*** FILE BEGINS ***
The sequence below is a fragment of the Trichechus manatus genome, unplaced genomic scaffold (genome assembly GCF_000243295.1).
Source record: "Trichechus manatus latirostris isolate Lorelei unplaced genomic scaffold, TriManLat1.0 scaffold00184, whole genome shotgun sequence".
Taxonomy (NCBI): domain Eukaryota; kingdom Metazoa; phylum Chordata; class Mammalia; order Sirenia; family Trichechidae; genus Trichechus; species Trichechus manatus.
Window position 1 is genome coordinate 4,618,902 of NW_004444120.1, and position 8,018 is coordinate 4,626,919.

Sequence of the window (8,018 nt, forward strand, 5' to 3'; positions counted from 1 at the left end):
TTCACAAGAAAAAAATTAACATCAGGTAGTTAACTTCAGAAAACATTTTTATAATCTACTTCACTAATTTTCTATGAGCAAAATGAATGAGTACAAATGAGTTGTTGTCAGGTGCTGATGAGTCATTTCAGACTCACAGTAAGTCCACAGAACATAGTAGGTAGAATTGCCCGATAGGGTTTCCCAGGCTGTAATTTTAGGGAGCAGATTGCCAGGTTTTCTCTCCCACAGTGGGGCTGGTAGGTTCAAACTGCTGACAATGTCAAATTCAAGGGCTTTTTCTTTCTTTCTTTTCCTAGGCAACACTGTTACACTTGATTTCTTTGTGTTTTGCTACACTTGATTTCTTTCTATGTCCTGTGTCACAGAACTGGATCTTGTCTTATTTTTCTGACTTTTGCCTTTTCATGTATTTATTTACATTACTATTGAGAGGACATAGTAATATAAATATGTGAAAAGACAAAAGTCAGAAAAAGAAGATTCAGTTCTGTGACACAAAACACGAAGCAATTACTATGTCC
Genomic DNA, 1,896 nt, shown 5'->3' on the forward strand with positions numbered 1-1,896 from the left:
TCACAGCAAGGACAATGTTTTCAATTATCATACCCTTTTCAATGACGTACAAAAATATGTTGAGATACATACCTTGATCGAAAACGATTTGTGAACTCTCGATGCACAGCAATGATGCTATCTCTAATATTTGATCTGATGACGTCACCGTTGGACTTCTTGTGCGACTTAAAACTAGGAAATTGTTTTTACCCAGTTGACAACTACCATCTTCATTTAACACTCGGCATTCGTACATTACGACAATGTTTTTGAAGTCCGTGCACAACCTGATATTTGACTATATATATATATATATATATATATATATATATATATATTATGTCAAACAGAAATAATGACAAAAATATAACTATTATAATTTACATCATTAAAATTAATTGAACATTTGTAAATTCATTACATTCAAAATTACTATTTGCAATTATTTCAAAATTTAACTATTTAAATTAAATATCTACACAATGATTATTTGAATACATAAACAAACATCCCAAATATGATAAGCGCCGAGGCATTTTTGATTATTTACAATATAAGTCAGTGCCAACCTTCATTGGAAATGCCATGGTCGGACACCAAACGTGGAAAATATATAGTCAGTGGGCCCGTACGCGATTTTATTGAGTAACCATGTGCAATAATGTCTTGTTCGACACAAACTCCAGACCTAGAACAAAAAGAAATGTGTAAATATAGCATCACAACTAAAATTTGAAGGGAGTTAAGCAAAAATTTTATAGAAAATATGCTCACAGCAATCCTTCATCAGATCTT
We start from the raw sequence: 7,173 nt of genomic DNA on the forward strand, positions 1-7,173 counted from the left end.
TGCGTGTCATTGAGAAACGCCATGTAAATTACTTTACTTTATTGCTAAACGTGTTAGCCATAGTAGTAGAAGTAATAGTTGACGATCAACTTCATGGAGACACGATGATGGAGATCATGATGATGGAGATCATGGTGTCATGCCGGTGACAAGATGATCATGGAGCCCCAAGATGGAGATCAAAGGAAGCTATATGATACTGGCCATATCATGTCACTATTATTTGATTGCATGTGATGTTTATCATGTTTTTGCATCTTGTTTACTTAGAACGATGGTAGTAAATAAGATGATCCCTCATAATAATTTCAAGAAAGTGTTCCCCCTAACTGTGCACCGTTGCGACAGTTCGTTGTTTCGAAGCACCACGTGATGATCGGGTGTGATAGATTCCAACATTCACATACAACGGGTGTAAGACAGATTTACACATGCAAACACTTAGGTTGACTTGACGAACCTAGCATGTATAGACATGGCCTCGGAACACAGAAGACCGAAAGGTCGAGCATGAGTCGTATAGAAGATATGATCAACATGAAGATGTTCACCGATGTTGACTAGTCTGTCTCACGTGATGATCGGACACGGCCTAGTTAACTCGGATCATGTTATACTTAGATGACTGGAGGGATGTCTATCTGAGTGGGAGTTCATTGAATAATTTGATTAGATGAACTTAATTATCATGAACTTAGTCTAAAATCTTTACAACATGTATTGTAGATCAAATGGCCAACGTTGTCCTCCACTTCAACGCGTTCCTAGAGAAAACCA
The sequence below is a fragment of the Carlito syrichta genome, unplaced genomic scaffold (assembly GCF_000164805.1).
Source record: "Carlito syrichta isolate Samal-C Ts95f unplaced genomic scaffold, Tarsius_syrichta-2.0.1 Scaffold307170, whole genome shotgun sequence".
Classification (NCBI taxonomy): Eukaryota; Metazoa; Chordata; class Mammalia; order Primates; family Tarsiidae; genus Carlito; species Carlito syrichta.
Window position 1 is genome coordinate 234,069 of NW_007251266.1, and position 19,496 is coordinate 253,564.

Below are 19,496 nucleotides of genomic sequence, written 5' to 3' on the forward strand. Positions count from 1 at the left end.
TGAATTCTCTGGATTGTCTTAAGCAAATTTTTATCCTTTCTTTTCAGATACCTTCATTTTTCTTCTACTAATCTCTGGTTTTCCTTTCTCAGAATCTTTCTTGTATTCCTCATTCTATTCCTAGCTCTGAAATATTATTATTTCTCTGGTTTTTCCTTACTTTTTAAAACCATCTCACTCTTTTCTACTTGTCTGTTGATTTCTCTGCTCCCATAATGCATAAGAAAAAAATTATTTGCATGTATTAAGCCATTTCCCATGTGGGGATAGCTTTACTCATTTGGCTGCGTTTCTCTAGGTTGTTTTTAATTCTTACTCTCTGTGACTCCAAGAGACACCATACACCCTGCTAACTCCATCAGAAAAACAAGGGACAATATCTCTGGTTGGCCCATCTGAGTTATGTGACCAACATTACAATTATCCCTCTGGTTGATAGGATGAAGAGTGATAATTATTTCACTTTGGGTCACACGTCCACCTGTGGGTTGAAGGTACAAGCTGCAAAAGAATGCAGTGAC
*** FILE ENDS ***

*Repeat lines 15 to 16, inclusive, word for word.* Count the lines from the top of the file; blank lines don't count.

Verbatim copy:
Below are 19,496 nucleotides of genomic sequence, written 5' to 3' on the forward strand. Positions count from 1 at the left end.
TGAATTCTCTGGATTGTCTTAAGCAAATTTTTATCCTTTCTTTTCAGATACCTTCATTTTTCTTCTACTAATCTCTGGTTTTCCTTTCTCAGAATCTTTCTTGTATTCCTCATTCTATTCCTAGCTCTGAAATATTATTATTTCTCTGGTTTTTCCTTACTTTTTAAAACCATCTCACTCTTTTCTACTTGTCTGTTGATTTCTCTGCTCCCATAATGCATAAGAAAAAAATTATTTGCATGTATTAAGCCATTTCCCATGTGGGGATAGCTTTACTCATTTGGCTGCGTTTCTCTAGGTTGTTTTTAATTCTTACTCTCTGTGACTCCAAGAGACACCATACACCCTGCTAACTCCATCAGAAAAACAAGGGACAATATCTCTGGTTGGCCCATCTGAGTTATGTGACCAACATTACAATTATCCCTCTGGTTGATAGGATGAAGAGTGATAATTATTTCACTTTGGGTCACACGTCCACCTGTGGGTTGAAGGTACAAGCTGCAAAAGAATGCAGTGAC